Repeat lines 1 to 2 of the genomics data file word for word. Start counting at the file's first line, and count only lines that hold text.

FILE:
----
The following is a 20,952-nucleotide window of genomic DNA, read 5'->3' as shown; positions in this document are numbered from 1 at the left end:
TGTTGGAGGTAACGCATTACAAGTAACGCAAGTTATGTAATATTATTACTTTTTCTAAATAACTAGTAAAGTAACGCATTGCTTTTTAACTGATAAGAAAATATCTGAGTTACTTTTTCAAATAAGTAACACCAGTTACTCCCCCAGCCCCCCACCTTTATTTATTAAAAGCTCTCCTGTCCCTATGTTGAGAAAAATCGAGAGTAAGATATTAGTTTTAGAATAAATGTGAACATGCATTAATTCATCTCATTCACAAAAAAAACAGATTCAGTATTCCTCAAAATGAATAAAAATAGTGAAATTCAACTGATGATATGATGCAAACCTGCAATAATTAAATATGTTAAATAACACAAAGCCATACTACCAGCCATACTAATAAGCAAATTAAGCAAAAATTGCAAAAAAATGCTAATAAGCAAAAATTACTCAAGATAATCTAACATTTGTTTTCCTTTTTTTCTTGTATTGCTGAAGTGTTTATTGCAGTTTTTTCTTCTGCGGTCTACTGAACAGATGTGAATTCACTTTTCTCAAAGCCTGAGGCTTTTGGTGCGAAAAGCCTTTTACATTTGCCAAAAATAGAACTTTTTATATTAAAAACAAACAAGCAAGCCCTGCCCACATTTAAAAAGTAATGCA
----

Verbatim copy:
The following is a 20,952-nucleotide window of genomic DNA, read 5'->3' as shown; positions in this document are numbered from 1 at the left end:
TGTTGGAGGTAACGCATTACAAGTAACGCAAGTTATGTAATATTATTACTTTTTCTAAATAACTAGTAAAGTAACGCATTGCTTTTTAACTGATAAGAAAATATCTGAGTTACTTTTTCAAATAAGTAACACCAGTTACTCCCCCAGCCCCCCACCTTTATTTATTAAAAGCTCTCCTGTCCCTATGTTGAGAAAAATCGAGAGTAAGATATTAGTTTTAGAATAAATGTGAACATGCATTAATTCATCTCATTCACAAAAAAAACAGATTCAGTATTCCTCAAAATGAATAAAAATAGTGAAATTCAACTGATGATATGATGCAAACCTGCAATAATTAAATATGTTAAATAACACAAAGCCATACTACCAGCCATACTAATAAGCAAATTAAGCAAAAATTGCAAAAAAATGCTAATAAGCAAAAATTACTCAAGATAATCTAACATTTGTTTTCCTTTTTTTCTTGTATTGCTGAAGTGTTTATTGCAGTTTTTTCTTCTGCGGTCTACTGAACAGATGTGAATTCACTTTTCTCAAAGCCTGAGGCTTTTGGTGCGAAAAGCCTTTTACATTTGCCAAAAATAGAACTTTTTATATTAAAAACAAACAAGCAAGCCCTGCCCACATTTAAAAAGTAATGCA